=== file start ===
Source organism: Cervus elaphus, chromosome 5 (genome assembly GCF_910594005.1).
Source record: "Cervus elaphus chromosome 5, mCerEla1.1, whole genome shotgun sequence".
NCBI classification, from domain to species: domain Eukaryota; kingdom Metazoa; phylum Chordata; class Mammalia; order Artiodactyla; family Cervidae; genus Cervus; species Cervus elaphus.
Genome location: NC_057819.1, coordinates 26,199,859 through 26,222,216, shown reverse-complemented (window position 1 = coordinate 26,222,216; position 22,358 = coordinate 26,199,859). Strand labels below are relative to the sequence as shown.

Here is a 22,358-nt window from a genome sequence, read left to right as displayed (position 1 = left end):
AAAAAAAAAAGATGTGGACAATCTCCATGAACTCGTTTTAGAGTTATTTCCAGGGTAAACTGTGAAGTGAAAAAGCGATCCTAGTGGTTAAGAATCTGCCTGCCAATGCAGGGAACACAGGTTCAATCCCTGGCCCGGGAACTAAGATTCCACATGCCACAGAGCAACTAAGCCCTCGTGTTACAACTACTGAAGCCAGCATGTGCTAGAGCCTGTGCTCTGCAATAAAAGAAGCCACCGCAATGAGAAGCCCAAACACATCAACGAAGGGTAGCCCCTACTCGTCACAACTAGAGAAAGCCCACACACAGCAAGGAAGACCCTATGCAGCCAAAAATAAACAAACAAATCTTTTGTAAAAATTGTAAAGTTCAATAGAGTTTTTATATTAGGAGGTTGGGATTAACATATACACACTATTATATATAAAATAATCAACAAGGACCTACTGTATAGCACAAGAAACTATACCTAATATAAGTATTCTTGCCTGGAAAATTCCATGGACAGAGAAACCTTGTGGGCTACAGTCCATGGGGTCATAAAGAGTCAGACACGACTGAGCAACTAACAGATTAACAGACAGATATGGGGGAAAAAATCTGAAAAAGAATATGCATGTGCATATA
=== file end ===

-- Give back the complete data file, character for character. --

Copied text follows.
Source organism: Cervus elaphus, chromosome 5 (genome assembly GCF_910594005.1).
Source record: "Cervus elaphus chromosome 5, mCerEla1.1, whole genome shotgun sequence".
NCBI classification, from domain to species: domain Eukaryota; kingdom Metazoa; phylum Chordata; class Mammalia; order Artiodactyla; family Cervidae; genus Cervus; species Cervus elaphus.
Genome location: NC_057819.1, coordinates 26,199,859 through 26,222,216, shown reverse-complemented (window position 1 = coordinate 26,222,216; position 22,358 = coordinate 26,199,859). Strand labels below are relative to the sequence as shown.

Here is a 22,358-nt window from a genome sequence, read left to right as displayed (position 1 = left end):
AAAAAAAAAAGATGTGGACAATCTCCATGAACTCGTTTTAGAGTTATTTCCAGGGTAAACTGTGAAGTGAAAAAGCGATCCTAGTGGTTAAGAATCTGCCTGCCAATGCAGGGAACACAGGTTCAATCCCTGGCCCGGGAACTAAGATTCCACATGCCACAGAGCAACTAAGCCCTCGTGTTACAACTACTGAAGCCAGCATGTGCTAGAGCCTGTGCTCTGCAATAAAAGAAGCCACCGCAATGAGAAGCCCAAACACATCAACGAAGGGTAGCCCCTACTCGTCACAACTAGAGAAAGCCCACACACAGCAAGGAAGACCCTATGCAGCCAAAAATAAACAAACAAATCTTTTGTAAAAATTGTAAAGTTCAATAGAGTTTTTATATTAGGAGGTTGGGATTAACATATACACACTATTATATATAAAATAATCAACAAGGACCTACTGTATAGCACAAGAAACTATACCTAATATAAGTATTCTTGCCTGGAAAATTCCATGGACAGAGAAACCTTGTGGGCTACAGTCCATGGGGTCATAAAGAGTCAGACACGACTGAGCAACTAACAGATTAACAGACAGATATGGGGGAAAAAATCTGAAAAAGAATATGCATGTGCATATA